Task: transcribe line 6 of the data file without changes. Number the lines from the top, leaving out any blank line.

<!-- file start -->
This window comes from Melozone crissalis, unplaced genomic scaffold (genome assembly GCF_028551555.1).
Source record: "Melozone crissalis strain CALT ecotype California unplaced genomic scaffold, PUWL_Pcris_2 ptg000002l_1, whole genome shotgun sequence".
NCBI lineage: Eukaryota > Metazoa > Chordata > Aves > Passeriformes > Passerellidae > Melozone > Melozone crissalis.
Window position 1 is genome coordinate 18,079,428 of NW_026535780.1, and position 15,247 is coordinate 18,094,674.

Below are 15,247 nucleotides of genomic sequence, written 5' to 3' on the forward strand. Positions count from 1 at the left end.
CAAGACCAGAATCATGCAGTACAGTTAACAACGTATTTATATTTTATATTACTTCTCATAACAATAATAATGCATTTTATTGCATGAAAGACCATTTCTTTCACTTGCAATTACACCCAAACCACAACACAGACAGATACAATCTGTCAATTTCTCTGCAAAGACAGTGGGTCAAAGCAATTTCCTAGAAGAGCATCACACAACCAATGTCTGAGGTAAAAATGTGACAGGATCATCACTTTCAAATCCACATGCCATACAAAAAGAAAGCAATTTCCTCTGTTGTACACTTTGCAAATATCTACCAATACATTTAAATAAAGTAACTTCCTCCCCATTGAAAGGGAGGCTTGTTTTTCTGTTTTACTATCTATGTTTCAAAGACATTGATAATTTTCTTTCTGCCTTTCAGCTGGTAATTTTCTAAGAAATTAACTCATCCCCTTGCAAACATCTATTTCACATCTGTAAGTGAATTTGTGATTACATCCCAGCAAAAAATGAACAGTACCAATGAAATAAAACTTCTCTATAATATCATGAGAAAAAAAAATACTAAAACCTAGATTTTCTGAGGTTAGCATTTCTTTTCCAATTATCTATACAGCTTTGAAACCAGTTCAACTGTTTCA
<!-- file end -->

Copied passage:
CAAGACCAGAATCATGCAGTACAGTTAACAACGTATTTATATTTTATATTACTTCTCATAACAATAATAATGCATTTTATTGCATGAAAGACCATTTCTTTCACTTGCAATTACACCCAAACCACAACACAGACAGATACAATCTGTCAATTTCTCTGCAAAGACAGTGGGTCAAAGCAATTTCCTAGAAGAGCATCACACAACCAATGTCTGAGGTAAAAATGTGACAGGATCATCACTTTCAAATCCACATGCCATACAAAAAGAAAGCAATTTCCTCTGTTGTACACTTTGCAAATATCTACCAATACATTTAAATAAAGTAACTTCCTCCCCATTGAAAGGGAGGCTTGTTTTTCTGTTTTACTATCTATGTTTCAAAGACATTGATAATTTTCTTTCTGCCTTTCAGCTGGTAATTTTCTAAGAAATTAACTCATCCCCTTGCAAACATCTATTTCACATCTGTAAGTGAATTTGTGATTACATCCCAGCAAAAAATGAACAGTACCAATGAAATAAAACTTCTCTATAATATCATGAGAAAAAAAAATACTAAAACCTAGATTTTCTGAGGTTAGCATTTCTTTTCCAATTATCTATACAGCTTTGAAACCAGTTCAACTGTTTCA